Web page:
Posted in Film

The Sandra Bullock Files #24: Hope Floats (1998)


The Sandra Bullock Files is a series that looks at the films of Oscar-winning actress Sandra Bullock, all the way from her debut in 1987, to her two major 2018 releases, Ocean’s Eight and Bird Box.

After the critical and financial failures of In Love and War and Speed 2: Cruise Control, it was time for a career make-over for Sandra, or, at the very least, a better received film. Sandra didn’t follow up those two movies with another big action movie or end-of-the-year awards-bait production; instead, she made the surprise 1998 hit Hope Floats. And while it’s not a great film, it offered Sandra her first meaty dramatic role.

Coming on board as executive producer for the first time in her long career, Sandra learned the ropes of film producing by working with Lynda Obst (One Fine Day, Interstellar). After the disaster that was Speed 2, Sandra wanted more control over her projects. In an interview on the set of Hope Floats in 1997, Sandra stated that she was saying “yes” to too many projects she didn’t believe in, and that she would now be making one movie a year, maybe. (Of course that wasn’t the case; she would make six films over the next three years.) Hope Floats was a project she obviously believed in, because she signed on to Speed 2 partly to ensure that 20th Century Fox would allow her to make the intimate drama. Probably the most surprising statistic is that Speed 2 earned $48.6 million nationwide, while Hope Floats made $60 million. Nobody in early 1997 would have predicted that!

Hope Floats is a frustrating movie because there are occasional scenes of emotional truth, but they are surrounded by such a low-key, predictable story that it’s hard at times to care about the outcome. The title itself is lame, and a lot of the film, directed by the better-actor-than-director Forrest Whitaker, is way too schmaltzy for its own good. The most maudlin moments occur when Whitaker slow-mos certain shots so that we as an audience will take note that what’s happening on screen is very dramatic. The second-to-last scene, involving Sandra discovering a picture of Harry Connick Jr. and walking up to him on the street outside, is particularly hokey.


The most interesting aspect to Hope Floats is its opening few minutes, which is tonally different than the rest of the film. We’re introduced to Sandra’s Birdee character at an appropriately cheesy Jerry Springer-like talk show hosted by the where-the-hell-did-she-go Kathy Najimy. Birdee learns on the show that her high-school-sweetheart husband Bill (Michael Pare) has been cheating on her for over a year with her best friend (a well cast Rosanna Arquette) and that he doesn’t love her anymore.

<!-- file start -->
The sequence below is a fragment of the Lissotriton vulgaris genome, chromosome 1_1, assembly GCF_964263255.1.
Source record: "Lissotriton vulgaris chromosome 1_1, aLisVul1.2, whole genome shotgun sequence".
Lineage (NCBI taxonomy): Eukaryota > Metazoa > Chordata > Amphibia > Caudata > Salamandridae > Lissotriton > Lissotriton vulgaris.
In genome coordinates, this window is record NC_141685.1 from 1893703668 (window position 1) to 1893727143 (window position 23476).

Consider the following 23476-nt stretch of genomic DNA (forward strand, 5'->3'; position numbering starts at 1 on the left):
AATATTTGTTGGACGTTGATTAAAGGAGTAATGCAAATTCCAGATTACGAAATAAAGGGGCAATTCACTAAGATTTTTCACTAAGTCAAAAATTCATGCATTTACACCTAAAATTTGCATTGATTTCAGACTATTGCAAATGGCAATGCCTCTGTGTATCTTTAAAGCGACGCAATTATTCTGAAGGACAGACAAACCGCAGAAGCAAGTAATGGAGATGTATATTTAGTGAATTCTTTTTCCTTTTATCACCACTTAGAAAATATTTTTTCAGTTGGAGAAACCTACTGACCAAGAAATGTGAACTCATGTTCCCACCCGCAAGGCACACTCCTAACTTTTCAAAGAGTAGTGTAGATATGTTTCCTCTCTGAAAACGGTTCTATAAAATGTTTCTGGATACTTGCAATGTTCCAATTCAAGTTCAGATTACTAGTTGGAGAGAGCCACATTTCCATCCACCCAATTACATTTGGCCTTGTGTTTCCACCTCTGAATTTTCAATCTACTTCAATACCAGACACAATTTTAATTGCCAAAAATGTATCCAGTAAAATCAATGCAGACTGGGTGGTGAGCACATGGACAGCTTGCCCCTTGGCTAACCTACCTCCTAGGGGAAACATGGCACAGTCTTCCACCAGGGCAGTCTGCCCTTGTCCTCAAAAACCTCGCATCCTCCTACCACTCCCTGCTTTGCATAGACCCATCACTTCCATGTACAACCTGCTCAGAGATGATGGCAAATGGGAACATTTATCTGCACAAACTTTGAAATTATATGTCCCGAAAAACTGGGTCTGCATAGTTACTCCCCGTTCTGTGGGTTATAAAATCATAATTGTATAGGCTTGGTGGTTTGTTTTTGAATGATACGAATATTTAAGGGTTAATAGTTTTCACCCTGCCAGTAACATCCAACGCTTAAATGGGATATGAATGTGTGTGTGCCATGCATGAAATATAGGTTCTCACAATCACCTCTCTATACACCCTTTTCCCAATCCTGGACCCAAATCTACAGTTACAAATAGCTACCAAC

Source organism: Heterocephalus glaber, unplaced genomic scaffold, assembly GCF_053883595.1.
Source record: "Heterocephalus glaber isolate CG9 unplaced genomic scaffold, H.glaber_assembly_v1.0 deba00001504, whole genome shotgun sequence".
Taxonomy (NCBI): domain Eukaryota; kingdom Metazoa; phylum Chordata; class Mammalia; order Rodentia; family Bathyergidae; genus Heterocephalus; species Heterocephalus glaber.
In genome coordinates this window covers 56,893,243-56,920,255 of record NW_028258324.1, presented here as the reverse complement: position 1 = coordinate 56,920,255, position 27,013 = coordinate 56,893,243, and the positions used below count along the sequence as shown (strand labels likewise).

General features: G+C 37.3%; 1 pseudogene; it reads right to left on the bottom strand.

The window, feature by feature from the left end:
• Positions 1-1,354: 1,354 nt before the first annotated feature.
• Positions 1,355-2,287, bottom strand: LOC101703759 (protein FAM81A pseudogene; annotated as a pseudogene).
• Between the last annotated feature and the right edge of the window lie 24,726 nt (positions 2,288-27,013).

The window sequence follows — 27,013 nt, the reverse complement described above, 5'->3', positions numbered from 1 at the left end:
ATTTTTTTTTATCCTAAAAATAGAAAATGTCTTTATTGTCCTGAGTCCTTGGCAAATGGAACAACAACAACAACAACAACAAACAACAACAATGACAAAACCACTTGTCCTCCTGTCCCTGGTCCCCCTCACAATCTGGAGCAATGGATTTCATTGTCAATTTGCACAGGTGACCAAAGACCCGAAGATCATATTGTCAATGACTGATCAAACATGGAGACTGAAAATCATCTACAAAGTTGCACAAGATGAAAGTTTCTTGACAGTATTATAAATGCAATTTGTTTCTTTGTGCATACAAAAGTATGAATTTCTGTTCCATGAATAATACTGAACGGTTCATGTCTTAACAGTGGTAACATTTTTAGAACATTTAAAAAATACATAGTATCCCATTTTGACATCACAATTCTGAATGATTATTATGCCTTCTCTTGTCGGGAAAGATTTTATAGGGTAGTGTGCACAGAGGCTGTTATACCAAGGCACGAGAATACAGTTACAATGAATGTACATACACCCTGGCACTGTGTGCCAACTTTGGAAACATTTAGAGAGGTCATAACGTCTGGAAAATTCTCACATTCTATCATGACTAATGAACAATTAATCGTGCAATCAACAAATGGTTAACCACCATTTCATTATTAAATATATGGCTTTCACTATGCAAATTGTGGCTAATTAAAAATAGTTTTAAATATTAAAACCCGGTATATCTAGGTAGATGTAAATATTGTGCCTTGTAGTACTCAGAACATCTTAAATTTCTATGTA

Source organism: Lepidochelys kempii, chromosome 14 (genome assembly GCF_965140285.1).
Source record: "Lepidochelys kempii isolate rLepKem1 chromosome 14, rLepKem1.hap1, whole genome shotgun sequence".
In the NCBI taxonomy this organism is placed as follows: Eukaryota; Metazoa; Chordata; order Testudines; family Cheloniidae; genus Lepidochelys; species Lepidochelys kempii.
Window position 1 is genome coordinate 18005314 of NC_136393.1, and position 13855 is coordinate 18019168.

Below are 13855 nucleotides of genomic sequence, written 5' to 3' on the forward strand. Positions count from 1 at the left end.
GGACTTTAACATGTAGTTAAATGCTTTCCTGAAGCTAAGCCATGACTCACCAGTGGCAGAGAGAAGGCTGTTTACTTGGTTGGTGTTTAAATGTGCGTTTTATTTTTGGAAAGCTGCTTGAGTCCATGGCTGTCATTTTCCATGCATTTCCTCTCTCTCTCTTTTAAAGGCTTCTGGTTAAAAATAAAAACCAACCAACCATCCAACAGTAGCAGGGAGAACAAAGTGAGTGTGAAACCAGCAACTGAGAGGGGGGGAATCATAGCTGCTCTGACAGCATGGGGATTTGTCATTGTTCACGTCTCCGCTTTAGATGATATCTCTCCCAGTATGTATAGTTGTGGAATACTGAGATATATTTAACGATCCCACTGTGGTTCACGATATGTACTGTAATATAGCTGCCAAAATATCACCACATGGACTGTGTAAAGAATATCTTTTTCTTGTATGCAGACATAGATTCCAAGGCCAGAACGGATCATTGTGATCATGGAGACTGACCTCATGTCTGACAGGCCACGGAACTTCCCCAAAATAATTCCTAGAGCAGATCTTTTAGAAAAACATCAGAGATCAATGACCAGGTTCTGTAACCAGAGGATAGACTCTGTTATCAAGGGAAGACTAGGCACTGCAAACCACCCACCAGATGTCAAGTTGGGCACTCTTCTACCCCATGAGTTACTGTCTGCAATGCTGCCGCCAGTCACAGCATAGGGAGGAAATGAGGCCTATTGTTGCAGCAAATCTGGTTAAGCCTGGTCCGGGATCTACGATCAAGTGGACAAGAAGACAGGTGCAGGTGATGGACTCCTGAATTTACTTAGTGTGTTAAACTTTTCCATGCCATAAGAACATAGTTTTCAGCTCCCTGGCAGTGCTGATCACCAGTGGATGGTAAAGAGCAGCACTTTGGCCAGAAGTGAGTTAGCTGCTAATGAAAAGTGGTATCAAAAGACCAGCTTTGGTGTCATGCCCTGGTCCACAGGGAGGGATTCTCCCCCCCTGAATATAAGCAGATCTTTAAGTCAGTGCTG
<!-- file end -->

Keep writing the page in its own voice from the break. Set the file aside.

This wild opening makes the movie feel like it’s going to be a comedy in the vein of Miss Congeniality or The Proposal; instead, the rest of the film finds Birdee trying to rediscover herself and make a new life for her and her daughter (Mae Whitman, by far the film’s MVP), with little in the way of high-stakes comedy. It’s unusual to say the least; it’s like if While You Were Sleeping opened with a scene of Lucy not being chosen on The Dating Game, or if Crash opened with Jean screaming at a bunch of black guys on an episode of Maury. The purpose of the opening scene is to reveal to Birdee that her husband is an adulterer. There were fifty other ways to get that idea across, and it seems odd the screenwriter chose to go with this one.

The rest of the movie has its flaws, but it also has effective moments. Sandra is surrounded by a terrific supporting cast, including Gena Rowlands and Whitman, as well as a who’s-who of character actors (Connie Ray, who starred alongside Sandra in Speed 2, is a stand-out). The storylines involving Birdee’s relationship with her mother and with her daughter are authentic and involving, mostly due to the fine performances. The scene where Birdee lashes out at her daughter on the staircase comes to mind, as does the scene in the bathroom, where she drunkenly cowers over a toilet and cries to her mom about how much she misses her husband and how lost she is without him.

Hope Floats hasn’t gained much of a following in the years since it’s been released; Sandra’s fans would probably still pick Speed, While You Were Sleeping, and Miss Congeniality as her best films made in 2000 or prior. And, shockingly, there are probably more fans of the overrated Practical Magic, released the same year. But while it’s an imperfect, sometimes overly sentimental film, Hope Floats was an important stepping stone in Sandra’s career, not just as an actress, but as a producer as well.


Best Scene: Sandra cries drunkenly to Rowlands about her husband.

Best Line: “Childhood is what you spend the rest of your life trying to overcome.”

Fun Facts

The first major motion picture made under Sandra’s production company, Fortis Films.

Rowlands and Sandra both graduated from the same high school, Rowlands in 1947, Sandra in 1982.

Rosanna Arquette’s role as Birdee’s friend Connie went uncredited.

The film’s dance sequences were choreographed by Patsy Swayze, mother of Patrick Swayze.

Sandra won Best Actress at the 1999 Lone Star Film & Television Awards, and Mae Whitman won Best Performance in a Feature Film at the 1999 Young Artist Awards.

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